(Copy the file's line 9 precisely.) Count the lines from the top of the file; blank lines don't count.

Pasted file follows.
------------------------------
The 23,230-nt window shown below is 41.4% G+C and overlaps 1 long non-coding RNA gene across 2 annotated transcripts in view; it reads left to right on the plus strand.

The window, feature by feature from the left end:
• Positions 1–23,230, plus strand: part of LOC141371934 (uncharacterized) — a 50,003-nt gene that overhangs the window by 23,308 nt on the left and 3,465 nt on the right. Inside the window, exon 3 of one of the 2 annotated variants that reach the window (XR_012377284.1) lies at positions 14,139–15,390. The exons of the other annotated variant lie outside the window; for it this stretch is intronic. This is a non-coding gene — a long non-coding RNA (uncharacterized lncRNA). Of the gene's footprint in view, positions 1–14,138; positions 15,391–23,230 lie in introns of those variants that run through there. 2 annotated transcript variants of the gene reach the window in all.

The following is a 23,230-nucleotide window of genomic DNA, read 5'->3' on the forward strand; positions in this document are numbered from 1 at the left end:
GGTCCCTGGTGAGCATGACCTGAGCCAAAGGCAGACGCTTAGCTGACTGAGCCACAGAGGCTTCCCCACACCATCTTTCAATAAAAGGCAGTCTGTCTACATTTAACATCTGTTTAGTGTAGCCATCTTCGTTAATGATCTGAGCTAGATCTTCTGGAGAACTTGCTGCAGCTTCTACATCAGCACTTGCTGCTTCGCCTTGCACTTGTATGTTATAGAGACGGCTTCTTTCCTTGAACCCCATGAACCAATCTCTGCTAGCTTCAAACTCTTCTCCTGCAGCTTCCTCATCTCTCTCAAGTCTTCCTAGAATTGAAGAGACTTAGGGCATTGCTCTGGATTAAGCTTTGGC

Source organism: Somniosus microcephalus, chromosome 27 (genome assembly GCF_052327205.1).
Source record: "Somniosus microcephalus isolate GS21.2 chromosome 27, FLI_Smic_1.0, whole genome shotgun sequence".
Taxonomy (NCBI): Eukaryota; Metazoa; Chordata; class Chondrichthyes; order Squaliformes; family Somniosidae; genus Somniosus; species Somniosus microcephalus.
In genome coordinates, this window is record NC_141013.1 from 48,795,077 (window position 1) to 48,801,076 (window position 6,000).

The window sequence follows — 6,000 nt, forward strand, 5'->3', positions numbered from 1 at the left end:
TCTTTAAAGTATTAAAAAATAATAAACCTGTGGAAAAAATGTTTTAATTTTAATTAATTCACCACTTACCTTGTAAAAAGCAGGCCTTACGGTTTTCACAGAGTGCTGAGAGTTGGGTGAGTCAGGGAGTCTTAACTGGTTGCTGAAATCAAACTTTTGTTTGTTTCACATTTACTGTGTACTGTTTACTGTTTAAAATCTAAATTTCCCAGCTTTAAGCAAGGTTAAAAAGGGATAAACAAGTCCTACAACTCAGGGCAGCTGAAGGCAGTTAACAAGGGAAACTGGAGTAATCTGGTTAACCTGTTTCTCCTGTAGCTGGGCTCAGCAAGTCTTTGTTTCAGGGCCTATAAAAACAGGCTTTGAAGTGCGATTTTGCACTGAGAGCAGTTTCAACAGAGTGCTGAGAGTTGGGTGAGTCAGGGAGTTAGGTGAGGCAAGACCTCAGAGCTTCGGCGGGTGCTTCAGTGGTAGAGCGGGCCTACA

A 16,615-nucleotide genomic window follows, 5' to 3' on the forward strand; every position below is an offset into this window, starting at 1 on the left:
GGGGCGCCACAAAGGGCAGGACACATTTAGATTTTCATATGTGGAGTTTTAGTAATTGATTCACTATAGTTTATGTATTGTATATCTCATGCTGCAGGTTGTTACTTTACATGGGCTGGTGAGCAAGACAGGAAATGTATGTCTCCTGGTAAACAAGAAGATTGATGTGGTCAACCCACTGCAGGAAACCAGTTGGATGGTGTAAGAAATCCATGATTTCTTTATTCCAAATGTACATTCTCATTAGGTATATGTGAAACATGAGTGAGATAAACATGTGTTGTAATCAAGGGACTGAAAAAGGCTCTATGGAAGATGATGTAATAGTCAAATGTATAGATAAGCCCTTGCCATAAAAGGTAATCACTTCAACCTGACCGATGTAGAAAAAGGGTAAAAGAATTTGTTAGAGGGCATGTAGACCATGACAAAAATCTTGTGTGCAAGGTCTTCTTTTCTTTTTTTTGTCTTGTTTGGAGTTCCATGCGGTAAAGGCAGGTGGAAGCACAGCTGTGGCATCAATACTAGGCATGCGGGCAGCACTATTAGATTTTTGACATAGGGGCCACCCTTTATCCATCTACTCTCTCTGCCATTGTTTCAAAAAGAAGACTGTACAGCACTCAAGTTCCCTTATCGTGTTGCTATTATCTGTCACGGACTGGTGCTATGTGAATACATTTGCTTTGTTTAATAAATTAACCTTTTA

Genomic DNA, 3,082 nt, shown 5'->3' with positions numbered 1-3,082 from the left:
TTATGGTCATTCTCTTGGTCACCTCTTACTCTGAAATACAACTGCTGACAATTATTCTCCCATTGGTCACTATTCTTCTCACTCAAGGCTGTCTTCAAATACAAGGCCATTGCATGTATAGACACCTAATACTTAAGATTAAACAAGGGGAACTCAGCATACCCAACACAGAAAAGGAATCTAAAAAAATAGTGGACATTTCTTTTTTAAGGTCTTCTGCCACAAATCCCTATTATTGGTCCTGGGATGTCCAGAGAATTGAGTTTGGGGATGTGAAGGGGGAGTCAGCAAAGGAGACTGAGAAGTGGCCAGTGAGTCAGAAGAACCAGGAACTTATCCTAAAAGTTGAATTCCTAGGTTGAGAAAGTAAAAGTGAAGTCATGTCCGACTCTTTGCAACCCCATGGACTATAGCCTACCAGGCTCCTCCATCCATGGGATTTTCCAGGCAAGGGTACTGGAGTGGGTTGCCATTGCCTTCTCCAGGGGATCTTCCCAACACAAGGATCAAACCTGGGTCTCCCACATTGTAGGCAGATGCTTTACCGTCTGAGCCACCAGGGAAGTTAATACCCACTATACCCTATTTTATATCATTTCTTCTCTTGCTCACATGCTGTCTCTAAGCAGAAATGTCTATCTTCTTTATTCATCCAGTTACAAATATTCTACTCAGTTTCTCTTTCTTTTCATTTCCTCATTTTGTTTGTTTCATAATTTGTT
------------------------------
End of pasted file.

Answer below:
In genome coordinates, this window is record NC_141013.1 from 48,795,077 (window position 1) to 48,801,076 (window position 6,000).